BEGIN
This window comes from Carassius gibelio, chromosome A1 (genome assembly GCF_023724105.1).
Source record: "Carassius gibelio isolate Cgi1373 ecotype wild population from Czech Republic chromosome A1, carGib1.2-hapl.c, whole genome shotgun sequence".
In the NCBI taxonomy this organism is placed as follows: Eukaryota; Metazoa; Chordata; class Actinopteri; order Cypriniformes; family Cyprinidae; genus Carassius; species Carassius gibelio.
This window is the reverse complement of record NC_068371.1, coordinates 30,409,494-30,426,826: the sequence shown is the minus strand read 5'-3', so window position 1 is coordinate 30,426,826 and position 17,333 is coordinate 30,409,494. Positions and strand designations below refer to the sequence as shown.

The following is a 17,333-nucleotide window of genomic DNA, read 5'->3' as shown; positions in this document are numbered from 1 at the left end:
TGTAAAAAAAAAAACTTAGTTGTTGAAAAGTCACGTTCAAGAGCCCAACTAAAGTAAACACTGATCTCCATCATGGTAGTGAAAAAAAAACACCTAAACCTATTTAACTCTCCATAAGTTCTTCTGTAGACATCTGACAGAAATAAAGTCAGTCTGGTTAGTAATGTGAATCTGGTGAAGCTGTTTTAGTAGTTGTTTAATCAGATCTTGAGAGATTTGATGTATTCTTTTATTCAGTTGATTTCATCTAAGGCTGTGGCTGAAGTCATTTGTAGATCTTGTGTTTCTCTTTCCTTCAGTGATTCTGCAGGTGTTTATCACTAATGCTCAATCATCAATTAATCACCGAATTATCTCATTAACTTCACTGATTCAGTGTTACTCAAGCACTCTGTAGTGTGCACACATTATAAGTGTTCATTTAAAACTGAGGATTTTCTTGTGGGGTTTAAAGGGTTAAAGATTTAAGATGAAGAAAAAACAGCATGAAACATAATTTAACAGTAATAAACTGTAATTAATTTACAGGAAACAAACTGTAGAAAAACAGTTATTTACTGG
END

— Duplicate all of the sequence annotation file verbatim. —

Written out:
This window comes from Carassius gibelio, chromosome A1 (genome assembly GCF_023724105.1).
Source record: "Carassius gibelio isolate Cgi1373 ecotype wild population from Czech Republic chromosome A1, carGib1.2-hapl.c, whole genome shotgun sequence".
In the NCBI taxonomy this organism is placed as follows: Eukaryota; Metazoa; Chordata; class Actinopteri; order Cypriniformes; family Cyprinidae; genus Carassius; species Carassius gibelio.
This window is the reverse complement of record NC_068371.1, coordinates 30,409,494-30,426,826: the sequence shown is the minus strand read 5'-3', so window position 1 is coordinate 30,426,826 and position 17,333 is coordinate 30,409,494. Positions and strand designations below refer to the sequence as shown.

The following is a 17,333-nucleotide window of genomic DNA, read 5'->3' as shown; positions in this document are numbered from 1 at the left end:
TGTAAAAAAAAAAACTTAGTTGTTGAAAAGTCACGTTCAAGAGCCCAACTAAAGTAAACACTGATCTCCATCATGGTAGTGAAAAAAAAACACCTAAACCTATTTAACTCTCCATAAGTTCTTCTGTAGACATCTGACAGAAATAAAGTCAGTCTGGTTAGTAATGTGAATCTGGTGAAGCTGTTTTAGTAGTTGTTTAATCAGATCTTGAGAGATTTGATGTATTCTTTTATTCAGTTGATTTCATCTAAGGCTGTGGCTGAAGTCATTTGTAGATCTTGTGTTTCTCTTTCCTTCAGTGATTCTGCAGGTGTTTATCACTAATGCTCAATCATCAATTAATCACCGAATTATCTCATTAACTTCACTGATTCAGTGTTACTCAAGCACTCTGTAGTGTGCACACATTATAAGTGTTCATTTAAAACTGAGGATTTTCTTGTGGGGTTTAAAGGGTTAAAGATTTAAGATGAAGAAAAAACAGCATGAAACATAATTTAACAGTAATAAACTGTAATTAATTTACAGGAAACAAACTGTAGAAAAACAGTTATTTACTGG